The Bird Hotel by Joyce Maynard

I’ve long been a fan of Joyce Maynard. She has written some powerful fiction over the years. Having said that, I will say I think THE BIRD HOTEL is her best novel yet.

Maynard knows the shock value of a great first sentence. She has nailed it here with “I was twenty-seven years old when I decided to jump off the Golden Gate Bridge”. Yes indeedy, count me all-in.

After a riveting beginning, Maynard goes back in time to when Irene was actually Joan. One day her mother is involved in a national tragedy and she and her grandmother are on the run with changed names. What a start.

Back and forth in time, Maynard gives us snippets of Irene’s early life and we eventually learn what caused the dramatic change in her life.

I loved the travels that take Irene from The United States, through Mexico, and coming to land in a small village in Guatemala. What a wild ride. I enjoyed every moment of it. The hotel Irene stays at is a beautiful but crumbling old building at the base of a volcano and facing a huge lake. Gardens needing attention but with great potential. Birdsong in the air. And an owner who has become somewhat of a recluse over the years. Irene is the only person staying at the small hotel. Quite an eerie feeling.

Told in short, snappy chapters, THE BIRD HOTEL is just delightful. It’s filled with so many twists and turns that I could not see where the story was going to end. Good. Dealing with drought, then floods, a horrendous cyclone, and a volcanic eruption, you ask yourself what else can happen? Prepare yourself.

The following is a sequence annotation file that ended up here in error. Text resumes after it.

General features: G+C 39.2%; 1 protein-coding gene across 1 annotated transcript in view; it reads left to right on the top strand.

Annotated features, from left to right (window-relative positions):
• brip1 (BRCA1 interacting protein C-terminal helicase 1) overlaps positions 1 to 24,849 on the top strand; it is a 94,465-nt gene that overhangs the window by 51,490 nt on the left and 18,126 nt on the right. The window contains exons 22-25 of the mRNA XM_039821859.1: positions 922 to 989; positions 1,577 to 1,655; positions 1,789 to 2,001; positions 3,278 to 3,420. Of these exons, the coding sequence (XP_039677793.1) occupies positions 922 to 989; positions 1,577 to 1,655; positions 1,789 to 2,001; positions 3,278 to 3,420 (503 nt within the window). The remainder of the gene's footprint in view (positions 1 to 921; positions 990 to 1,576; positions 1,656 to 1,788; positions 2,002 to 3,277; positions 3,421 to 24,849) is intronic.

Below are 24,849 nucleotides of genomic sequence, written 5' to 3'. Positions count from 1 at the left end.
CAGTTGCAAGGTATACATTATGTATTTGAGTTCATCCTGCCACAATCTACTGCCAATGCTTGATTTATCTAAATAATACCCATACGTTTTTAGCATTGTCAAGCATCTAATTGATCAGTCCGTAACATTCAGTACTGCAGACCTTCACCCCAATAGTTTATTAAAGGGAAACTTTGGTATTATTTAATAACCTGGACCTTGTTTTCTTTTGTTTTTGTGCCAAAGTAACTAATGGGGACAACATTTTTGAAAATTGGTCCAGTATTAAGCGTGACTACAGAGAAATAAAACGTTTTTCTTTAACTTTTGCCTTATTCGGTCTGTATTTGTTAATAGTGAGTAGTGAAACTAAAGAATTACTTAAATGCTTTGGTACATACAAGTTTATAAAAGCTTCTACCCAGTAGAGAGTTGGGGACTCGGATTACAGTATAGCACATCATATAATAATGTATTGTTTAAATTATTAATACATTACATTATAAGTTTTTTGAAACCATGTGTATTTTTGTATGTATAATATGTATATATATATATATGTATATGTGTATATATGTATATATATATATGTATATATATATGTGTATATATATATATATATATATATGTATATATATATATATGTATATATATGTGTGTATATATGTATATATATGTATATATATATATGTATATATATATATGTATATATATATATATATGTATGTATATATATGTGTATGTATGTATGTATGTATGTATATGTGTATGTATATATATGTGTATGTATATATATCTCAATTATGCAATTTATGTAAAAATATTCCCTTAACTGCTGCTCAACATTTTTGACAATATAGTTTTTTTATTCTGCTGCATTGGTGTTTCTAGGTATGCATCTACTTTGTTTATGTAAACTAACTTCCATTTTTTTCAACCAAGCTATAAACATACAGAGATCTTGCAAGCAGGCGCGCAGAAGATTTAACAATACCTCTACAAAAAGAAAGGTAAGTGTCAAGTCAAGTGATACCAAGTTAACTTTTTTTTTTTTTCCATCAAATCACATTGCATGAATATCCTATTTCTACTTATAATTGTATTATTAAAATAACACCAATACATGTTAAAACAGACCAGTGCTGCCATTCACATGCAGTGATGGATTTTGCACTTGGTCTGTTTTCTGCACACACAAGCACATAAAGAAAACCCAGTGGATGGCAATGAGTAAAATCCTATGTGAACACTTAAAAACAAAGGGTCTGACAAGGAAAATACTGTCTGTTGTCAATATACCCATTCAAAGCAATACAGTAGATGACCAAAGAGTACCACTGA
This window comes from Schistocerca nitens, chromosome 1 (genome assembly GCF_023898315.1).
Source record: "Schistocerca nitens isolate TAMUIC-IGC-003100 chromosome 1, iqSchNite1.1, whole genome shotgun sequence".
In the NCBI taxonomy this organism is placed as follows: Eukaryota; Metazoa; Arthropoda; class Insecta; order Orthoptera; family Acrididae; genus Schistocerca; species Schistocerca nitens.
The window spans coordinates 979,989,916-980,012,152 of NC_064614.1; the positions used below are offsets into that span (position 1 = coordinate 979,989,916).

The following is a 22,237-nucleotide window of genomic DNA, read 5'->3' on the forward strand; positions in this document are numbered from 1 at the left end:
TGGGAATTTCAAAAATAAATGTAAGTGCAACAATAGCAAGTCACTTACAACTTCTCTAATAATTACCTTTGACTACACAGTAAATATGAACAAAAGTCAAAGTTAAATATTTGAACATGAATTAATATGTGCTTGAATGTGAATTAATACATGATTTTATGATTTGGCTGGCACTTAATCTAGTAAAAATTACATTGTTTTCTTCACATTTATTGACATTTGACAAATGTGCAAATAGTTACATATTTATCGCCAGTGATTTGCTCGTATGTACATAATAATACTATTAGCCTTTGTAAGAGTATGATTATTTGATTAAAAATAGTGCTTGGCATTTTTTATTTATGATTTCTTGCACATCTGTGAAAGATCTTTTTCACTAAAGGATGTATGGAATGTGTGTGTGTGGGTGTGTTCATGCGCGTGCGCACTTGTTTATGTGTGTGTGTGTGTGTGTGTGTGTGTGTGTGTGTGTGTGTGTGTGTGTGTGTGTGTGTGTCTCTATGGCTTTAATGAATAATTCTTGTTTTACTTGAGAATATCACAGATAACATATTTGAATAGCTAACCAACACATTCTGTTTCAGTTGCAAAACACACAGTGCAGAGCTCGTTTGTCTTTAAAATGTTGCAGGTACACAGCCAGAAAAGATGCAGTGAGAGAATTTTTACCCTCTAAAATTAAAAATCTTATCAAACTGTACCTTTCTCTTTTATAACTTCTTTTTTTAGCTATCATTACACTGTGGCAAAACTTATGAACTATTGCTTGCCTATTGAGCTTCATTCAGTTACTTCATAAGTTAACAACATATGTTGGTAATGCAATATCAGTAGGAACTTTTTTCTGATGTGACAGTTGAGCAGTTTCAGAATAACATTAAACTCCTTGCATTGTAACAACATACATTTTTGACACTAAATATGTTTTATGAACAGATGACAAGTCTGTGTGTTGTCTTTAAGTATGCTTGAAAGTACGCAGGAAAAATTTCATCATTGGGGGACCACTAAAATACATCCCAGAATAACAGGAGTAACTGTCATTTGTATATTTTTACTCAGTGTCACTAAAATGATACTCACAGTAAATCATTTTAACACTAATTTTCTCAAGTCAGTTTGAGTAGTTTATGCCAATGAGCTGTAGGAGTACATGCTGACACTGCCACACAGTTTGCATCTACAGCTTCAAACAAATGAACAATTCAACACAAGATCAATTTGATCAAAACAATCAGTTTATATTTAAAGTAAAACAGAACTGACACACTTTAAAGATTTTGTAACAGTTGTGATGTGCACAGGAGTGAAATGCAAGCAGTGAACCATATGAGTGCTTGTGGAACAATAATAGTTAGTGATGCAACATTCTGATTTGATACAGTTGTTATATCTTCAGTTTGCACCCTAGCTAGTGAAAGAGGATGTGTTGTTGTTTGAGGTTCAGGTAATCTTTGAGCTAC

One of the most resilient characters I’ve come across in years, Irene must make her way in this new world. She arrived with nothing but the clothes on her back. But now this new, strange world looms large in front of her. She meets a host of unique and quirky characters that totally make the story swell and become even more of a real page-turner.

Joyce Maynard has written dozens of books and hundreds of essays. She’s an amazing writer who just keeps getting better. Joyce lives part of the year in a small village in Guatemala. She hosts classes for writers and they get to stay on the gorgeous grounds of her home.

I found it totally fascinating that Joyce was close to J.D. Salinger as a young girl. Very Close. He definitely saw the wonderful potential she had from a young age.

My physical review copy arrived from the nice publishing people at Skyhorse Publishing Company in exchange for an honest review. This is one of those colorful novels I will reread again and again. I loved it!

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